To call Naturally 7 simply a vocal group is something of an understatement. To try to sum up their music as harmony-laden or acapella also falls significantly short of really capturing what they do. To accurately describe the sound and aesthetic Naturally 7 has perfected over the last 19 years, the band had to coin its own term for it. The call it ‘Vocal Play,’ and it’s nothing short of phenomenal.
Formed in their native New York City in 1999, Naturally 7 came together out of its seven members’ love of classic songwriting, old school hip-hop, harmonizing and singing in church. Spearheaded by brothers Roger and Warren Thomas, the group initially wrestled with their approach. Pulled in two different directions, they couldn’t decide whether to perform as a traditional acapella ensemble or to pursue the route of a full band, augmenting their natural voices with amplified instrumentation. Inspired by their own vocal versatility, they decided to meld the two concepts into one, utilizing their astonishingly innovative and disciplined voices to essentially become the band. The end results are mind-blowing.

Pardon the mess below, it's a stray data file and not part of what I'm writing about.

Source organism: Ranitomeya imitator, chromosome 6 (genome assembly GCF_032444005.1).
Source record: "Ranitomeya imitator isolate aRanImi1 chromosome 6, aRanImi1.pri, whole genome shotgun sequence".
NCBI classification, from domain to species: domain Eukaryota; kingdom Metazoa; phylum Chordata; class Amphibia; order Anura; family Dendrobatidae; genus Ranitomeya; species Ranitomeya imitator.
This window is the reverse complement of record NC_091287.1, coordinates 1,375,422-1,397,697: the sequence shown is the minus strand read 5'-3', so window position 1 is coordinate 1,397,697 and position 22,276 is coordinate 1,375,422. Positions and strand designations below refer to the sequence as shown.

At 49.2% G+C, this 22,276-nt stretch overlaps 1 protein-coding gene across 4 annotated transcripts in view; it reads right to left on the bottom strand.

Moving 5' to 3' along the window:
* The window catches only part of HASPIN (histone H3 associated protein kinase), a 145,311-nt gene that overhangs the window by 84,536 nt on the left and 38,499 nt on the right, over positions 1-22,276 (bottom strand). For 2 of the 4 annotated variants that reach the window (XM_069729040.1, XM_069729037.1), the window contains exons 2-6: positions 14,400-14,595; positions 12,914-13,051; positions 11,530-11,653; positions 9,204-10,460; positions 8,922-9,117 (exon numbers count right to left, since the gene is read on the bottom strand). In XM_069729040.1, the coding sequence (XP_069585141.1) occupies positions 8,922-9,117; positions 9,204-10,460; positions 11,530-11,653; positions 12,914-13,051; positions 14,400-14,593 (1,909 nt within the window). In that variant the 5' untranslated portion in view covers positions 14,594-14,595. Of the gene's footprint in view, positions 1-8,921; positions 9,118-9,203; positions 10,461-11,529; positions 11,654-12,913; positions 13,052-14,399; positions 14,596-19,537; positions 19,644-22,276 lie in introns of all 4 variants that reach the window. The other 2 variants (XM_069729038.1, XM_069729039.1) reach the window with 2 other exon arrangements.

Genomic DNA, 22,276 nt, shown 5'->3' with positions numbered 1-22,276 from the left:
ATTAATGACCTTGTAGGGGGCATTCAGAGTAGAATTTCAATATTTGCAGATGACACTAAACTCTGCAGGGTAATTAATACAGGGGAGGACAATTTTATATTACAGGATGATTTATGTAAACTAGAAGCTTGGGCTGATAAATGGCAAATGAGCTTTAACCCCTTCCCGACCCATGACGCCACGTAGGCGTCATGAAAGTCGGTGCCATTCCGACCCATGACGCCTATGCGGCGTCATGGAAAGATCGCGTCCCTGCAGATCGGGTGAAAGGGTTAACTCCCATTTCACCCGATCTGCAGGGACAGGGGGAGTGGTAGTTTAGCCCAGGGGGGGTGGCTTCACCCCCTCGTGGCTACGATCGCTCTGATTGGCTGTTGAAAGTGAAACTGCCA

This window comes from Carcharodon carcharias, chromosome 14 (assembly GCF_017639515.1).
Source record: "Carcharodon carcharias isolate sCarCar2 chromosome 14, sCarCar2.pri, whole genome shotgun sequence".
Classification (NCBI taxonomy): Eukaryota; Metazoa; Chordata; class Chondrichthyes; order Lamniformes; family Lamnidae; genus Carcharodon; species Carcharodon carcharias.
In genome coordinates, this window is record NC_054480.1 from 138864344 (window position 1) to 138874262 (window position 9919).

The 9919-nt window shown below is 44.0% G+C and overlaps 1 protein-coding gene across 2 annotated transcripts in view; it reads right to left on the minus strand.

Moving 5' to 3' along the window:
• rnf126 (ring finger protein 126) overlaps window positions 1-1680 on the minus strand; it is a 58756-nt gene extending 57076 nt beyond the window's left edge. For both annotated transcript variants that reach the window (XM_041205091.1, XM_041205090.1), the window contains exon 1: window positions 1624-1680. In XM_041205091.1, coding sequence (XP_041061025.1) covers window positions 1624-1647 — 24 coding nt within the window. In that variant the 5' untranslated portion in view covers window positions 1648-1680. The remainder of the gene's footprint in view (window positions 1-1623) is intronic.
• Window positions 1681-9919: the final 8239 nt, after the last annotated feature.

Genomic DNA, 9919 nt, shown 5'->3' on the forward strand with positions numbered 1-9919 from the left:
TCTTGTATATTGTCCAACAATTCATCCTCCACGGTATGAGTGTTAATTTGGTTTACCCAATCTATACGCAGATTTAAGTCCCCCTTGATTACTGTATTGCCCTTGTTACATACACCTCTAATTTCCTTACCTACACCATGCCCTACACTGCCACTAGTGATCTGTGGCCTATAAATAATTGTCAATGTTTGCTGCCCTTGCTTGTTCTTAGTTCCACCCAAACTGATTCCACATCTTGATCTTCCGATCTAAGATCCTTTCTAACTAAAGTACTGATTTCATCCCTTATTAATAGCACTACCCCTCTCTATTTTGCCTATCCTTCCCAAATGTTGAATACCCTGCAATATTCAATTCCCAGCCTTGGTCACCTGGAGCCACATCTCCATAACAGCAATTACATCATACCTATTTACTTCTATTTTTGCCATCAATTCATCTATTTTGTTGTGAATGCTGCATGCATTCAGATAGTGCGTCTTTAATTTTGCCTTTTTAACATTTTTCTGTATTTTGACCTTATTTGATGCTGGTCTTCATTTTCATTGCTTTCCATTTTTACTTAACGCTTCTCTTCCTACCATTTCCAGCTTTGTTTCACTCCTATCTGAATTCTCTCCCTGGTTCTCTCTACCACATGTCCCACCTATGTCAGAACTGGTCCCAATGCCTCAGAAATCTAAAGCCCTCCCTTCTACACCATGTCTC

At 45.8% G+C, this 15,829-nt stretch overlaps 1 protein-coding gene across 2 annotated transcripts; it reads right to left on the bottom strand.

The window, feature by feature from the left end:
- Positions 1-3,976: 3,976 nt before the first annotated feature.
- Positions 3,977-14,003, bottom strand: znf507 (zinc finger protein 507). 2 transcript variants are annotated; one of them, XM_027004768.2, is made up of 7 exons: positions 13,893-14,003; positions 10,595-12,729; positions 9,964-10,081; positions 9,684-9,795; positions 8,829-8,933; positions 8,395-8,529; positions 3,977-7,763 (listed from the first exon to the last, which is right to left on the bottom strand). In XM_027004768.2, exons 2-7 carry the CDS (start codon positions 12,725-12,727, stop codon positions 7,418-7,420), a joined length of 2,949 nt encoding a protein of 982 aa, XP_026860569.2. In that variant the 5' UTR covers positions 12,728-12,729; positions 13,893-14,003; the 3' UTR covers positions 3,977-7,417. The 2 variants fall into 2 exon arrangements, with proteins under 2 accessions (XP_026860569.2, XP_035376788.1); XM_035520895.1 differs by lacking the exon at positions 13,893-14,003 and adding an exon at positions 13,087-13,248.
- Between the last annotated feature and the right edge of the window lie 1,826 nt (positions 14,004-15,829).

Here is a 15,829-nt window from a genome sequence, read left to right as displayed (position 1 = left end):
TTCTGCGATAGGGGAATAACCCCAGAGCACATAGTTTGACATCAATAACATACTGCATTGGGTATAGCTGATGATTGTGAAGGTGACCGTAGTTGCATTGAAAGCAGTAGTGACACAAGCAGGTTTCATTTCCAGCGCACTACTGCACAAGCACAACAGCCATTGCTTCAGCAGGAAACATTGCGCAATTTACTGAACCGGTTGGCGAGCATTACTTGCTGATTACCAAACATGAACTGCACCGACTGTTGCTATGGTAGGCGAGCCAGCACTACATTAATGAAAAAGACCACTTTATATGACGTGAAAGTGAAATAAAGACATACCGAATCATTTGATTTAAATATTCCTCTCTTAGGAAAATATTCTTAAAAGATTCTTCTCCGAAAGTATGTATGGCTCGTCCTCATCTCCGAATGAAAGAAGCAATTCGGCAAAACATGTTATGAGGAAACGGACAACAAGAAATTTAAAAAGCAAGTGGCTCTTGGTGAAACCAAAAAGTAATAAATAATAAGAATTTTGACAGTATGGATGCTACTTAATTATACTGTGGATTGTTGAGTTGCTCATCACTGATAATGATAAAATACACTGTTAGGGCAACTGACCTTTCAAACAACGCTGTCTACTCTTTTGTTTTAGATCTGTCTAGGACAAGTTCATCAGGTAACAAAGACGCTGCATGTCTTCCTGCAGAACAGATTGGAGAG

Over the course of their career, Naturally 7 have toured extensively, made numerous television appearances and have collaborated with everyone from Michal Bublé to Brian Eno. On the eve of the release of their seventh album, Both Sides Now, the gentlemen of Naturally 7 – Roger Thomas, Warren Thomas, Dwight Stewart, Rod Eldridge, Garfield Buckley, Kelvin “Kelz” Mitchell, Ricky Cort and new recruit Sean Simmonds – paid BMI’s New York office a visit for both a candid discussion about their music and their creative process, and a special, breathtaking performance.
Before we discuss anything else, can you please define the term ‘Vocal Play’?
Roger Thomas, First baritone: Most people are familiar with the concept of a cappella, wherein you sing without instruments. ‘Vocal Play’ is when you become the instruments. It’s the idea of imitating and mimicking so that a person can hear it and recognize, ‘oh, that’s a harmonica’ or ‘oh, that must be a guitar.’ It’s very, very specific. The concept of a cappella focusses on people just singing oooohs and aaahhs, and other things that only the voice can do. Our thing is different. As we were becoming a band, at some point we had to call it something. People would say, “I’ve never heard a cappella like this,” so we coined the phrase “Vocal Play.”
Warren Thomas, Third tenor: … and when we got to places in the early days and started to perform, people were saying, “This is not what I was expecting at all.”
How did you first come up with the concept?